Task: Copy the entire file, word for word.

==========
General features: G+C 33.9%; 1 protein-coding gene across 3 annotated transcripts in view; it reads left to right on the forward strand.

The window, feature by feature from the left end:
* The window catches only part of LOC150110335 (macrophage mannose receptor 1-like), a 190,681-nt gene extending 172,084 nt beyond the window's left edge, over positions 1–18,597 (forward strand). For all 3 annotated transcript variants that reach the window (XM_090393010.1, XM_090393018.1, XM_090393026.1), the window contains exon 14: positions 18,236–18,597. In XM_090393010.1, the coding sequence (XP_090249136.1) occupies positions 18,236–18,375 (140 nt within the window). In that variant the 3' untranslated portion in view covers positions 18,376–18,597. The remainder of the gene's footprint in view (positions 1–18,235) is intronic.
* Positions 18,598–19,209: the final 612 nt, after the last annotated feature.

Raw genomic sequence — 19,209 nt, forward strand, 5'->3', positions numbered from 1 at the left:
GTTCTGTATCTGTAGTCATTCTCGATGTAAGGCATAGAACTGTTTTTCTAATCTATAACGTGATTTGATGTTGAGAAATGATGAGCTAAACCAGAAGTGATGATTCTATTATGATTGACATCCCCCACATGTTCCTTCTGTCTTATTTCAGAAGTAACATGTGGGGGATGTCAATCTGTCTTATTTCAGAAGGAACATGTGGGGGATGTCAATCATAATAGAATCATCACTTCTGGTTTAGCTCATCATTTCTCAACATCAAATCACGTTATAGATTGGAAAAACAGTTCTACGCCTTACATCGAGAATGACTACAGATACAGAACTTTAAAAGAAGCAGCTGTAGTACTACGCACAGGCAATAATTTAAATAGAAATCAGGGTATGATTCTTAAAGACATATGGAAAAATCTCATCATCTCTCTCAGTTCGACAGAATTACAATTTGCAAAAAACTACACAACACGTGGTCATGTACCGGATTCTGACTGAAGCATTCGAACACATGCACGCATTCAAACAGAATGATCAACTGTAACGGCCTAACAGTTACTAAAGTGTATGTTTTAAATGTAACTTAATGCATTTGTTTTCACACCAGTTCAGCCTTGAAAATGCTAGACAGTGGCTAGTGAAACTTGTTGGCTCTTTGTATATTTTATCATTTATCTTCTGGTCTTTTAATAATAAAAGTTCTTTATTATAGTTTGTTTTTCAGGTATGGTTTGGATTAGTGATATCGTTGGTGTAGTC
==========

General features: G+C 33.9%; 1 protein-coding gene across 3 annotated transcripts in view; it reads left to right on the forward strand.

The window, feature by feature from the left end:
* The window catches only part of LOC150110335 (macrophage mannose receptor 1-like), a 190,681-nt gene extending 172,084 nt beyond the window's left edge, over positions 1–18,597 (forward strand). For all 3 annotated transcript variants that reach the window (XM_090393010.1, XM_090393018.1, XM_090393026.1), the window contains exon 14: positions 18,236–18,597. In XM_090393010.1, the coding sequence (XP_090249136.1) occupies positions 18,236–18,375 (140 nt within the window). In that variant the 3' untranslated portion in view covers positions 18,376–18,597. The remainder of the gene's footprint in view (positions 1–18,235) is intronic.
* Positions 18,598–19,209: the final 612 nt, after the last annotated feature.

Raw genomic sequence — 19,209 nt, forward strand, 5'->3', positions numbered from 1 at the left:
GTTCTGTATCTGTAGTCATTCTCGATGTAAGGCATAGAACTGTTTTTCTAATCTATAACGTGATTTGATGTTGAGAAATGATGAGCTAAACCAGAAGTGATGATTCTATTATGATTGACATCCCCCACATGTTCCTTCTGTCTTATTTCAGAAGTAACATGTGGGGGATGTCAATCTGTCTTATTTCAGAAGGAACATGTGGGGGATGTCAATCATAATAGAATCATCACTTCTGGTTTAGCTCATCATTTCTCAACATCAAATCACGTTATAGATTGGAAAAACAGTTCTACGCCTTACATCGAGAATGACTACAGATACAGAACTTTAAAAGAAGCAGCTGTAGTACTACGCACAGGCAATAATTTAAATAGAAATCAGGGTATGATTCTTAAAGACATATGGAAAAATCTCATCATCTCTCTCAGTTCGACAGAATTACAATTTGCAAAAAACTACACAACACGTGGTCATGTACCGGATTCTGACTGAAGCATTCGAACACATGCACGCATTCAAACAGAATGATCAACTGTAACGGCCTAACAGTTACTAAAGTGTATGTTTTAAATGTAACTTAATGCATTTGTTTTCACACCAGTTCAGCCTTGAAAATGCTAGACAGTGGCTAGTGAAACTTGTTGGCTCTTTGTATATTTTATCATTTATCTTCTGGTCTTTTAATAATAAAAGTTCTTTATTATAGTTTGTTTTTCAGGTATGGTTTGGATTAGTGATATCGTTGGTGTAGTC